Skip to Content Skip to Navigation
Join the email list!

Chris Smith: Words & Music

Essay: Banjo types and history

(Chris Smith)
Initially in response to a query about the six-string banjo

The tenor banjo, like the long-necked 4-string plectrum banjo, the banjo-ukelele (banjo pot, tuned like a uke) and the mando-banjo (banjo pot, mandolin neck) is an offshoot of the 5-string instrument (4 plus the short “chanterelle” string). All the above variants were developed in the period 1880-1914, during the (mostly collegiate) craze for banjo orchestras and the “classical banjo” (playing light-classical repertoire).

Danny Barker of New Orleans played the 6-string banjo for about 60 years, as a double with his main instrument the guitar. Bluesman Papa Charlie “Stovepipe” Jackson also played the 6-string. This parallels the creation of “tenor guitars”—4-string instruments tuned like a tenor banjo—for use by early jazz players as they made the transition from the (acoustically-loud) banjo to the (acoustically- or electronically-loud) guitar. Tiny Grimes, who recorded with Charlie Parker, played the tenor guitar, as did Eddie Condon. Johnny St Cyr, who recorded with Louis Armstrong, played both tenor and six-string (as well as guitar).

The Grove Dictionary of Music and Musicians has this to say:

“A number of hybrid and specialized banjos were developed during the late 19th and early 20th centuries, including cello and piccolo banjos (tuned an octave below and above the standard banjo); banjeurines; concert and ‘ladies’ banjos (tuned a whole tone above and below the standard banjo); guitar, mandolin and Ukulele banjos (strung and tuned like their parent instruments); and plectrum banjos (identical to the standard banjo but lacking the fifth string). The tenor banjo (tuned c–g–d'–a') is identical with the standard banjo but has a shorter neck and no fifth string. Like the plectrum banjo it was developed for use in jazz and dance orchestras and is played with a plectrum. It has been widely adopted by players of traditional music in Ireland and England.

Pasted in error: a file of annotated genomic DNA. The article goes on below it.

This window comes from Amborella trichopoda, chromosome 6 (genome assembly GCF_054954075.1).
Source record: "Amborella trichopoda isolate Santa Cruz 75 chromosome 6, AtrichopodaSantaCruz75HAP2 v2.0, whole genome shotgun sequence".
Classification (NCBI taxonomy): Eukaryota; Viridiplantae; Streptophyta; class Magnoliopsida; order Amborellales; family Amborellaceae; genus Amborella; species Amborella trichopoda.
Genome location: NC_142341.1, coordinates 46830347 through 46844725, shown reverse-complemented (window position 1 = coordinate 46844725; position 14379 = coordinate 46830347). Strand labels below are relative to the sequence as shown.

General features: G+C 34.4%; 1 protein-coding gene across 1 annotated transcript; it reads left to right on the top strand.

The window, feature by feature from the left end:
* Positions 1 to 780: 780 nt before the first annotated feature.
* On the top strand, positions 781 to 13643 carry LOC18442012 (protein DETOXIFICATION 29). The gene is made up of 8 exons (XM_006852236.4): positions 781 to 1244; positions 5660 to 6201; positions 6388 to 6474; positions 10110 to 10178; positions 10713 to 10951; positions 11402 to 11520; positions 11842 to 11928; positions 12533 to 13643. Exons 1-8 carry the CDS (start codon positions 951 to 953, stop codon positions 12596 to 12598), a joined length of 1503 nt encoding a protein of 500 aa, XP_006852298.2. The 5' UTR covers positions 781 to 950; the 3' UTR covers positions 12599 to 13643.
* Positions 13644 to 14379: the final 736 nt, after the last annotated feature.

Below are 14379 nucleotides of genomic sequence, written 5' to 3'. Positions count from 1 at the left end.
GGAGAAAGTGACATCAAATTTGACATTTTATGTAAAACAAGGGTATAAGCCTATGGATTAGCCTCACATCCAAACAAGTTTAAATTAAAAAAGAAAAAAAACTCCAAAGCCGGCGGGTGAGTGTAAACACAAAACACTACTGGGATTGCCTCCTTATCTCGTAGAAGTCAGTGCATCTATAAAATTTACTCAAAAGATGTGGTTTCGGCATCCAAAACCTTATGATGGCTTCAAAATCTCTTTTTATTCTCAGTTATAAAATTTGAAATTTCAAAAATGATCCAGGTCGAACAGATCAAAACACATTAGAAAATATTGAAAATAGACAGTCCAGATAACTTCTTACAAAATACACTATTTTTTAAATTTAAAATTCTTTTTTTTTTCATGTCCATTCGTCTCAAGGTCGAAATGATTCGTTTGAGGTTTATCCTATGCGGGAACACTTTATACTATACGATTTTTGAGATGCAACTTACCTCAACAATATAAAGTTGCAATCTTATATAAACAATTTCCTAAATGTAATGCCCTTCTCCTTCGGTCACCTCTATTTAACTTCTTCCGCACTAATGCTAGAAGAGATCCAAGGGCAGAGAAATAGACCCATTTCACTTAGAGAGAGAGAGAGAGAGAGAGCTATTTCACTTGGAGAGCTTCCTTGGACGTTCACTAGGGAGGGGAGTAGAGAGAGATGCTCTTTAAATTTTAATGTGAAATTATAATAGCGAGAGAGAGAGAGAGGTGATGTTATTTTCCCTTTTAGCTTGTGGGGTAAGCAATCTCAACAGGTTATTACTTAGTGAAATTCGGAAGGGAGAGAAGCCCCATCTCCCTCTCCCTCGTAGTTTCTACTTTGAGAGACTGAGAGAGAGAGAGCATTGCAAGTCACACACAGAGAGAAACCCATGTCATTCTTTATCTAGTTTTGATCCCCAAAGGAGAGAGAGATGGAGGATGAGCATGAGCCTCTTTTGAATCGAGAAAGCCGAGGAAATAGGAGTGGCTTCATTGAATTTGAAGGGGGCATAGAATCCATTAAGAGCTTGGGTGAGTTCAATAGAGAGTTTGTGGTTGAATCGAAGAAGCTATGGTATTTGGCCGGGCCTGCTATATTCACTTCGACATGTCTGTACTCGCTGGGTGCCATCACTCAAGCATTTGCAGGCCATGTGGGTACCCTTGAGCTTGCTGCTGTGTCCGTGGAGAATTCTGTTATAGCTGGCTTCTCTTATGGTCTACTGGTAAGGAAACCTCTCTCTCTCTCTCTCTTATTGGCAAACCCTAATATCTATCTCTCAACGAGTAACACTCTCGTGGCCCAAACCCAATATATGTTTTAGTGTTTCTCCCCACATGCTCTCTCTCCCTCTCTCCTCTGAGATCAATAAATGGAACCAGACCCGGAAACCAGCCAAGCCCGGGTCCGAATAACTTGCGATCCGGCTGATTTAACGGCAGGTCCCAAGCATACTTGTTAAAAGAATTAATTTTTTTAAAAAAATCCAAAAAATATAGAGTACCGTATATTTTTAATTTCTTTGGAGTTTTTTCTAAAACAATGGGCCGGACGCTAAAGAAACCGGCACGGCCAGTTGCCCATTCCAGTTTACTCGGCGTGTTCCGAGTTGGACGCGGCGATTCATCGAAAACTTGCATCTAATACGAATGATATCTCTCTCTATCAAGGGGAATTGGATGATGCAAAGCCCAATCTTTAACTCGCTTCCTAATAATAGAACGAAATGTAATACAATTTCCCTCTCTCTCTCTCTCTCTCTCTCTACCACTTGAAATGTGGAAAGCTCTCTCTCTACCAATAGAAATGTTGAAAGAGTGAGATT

In England and Australia banjos with six or more strings were common during the late 19th century, the additional strings serving to extend the compass downwards. Another English type, the ‘zither banjo’ (distinct from C.L. Steffen's ‘banjo zither’, invented in Stettin in 1879), had first, second and fifth strings made of wire (the others were gut or wire-covered silk), frets, and geared tuning machines instead of the more usual friction pegs. It had a closed back which reflected the sound outwards through spaces between the head and rim, functioning much like a modern resonator, as do two banjos now in the collection of the Smithsonian Institution, Washington, DC, by the American makers Henry Dobson and George Teed of New York (US Patent 34,913, 8 April 1862).”

Also, about Johnny,

“St. Cyr was equally at home on the six-string banjo (Armstrong’s The King of the Zulus, 1926, OK 8396), on tenor banjo (Jelly Roll Morton’s The Chant, 1926, Vic. 20221), and on guitar (Armstrong’s Willie the Weeper, 1927, OK 8482). On The Chant (which Gunther Schuller has analyzed in detail) he produces a typical solo: a single-string line played on the lower strings and redolent of elements of standard tailgate trombone or double bass line clichés is juxtaposed with apposite chords on the upper strings.”

And finally, from the NGD’s bibliography:

J. Vincent: “The Banjo in Jazz,” JJ, xxx/3 (1977), 20

R. Warner: “On Banjos and Guitars,” Sv, no.73 (1977), 31

J. S. Odell: “Banjo,” Grove I

P. Oliver: Songsters and Saints: Vocal Traditions on Race Records (Cambridge, England, and elsewhere, 1984), 119

L. H. Schreyer: “The Banjo in Ragtime,” Ragtime: its History, Composers, and Music, ed. J. E. Hasse (London, 1985), 54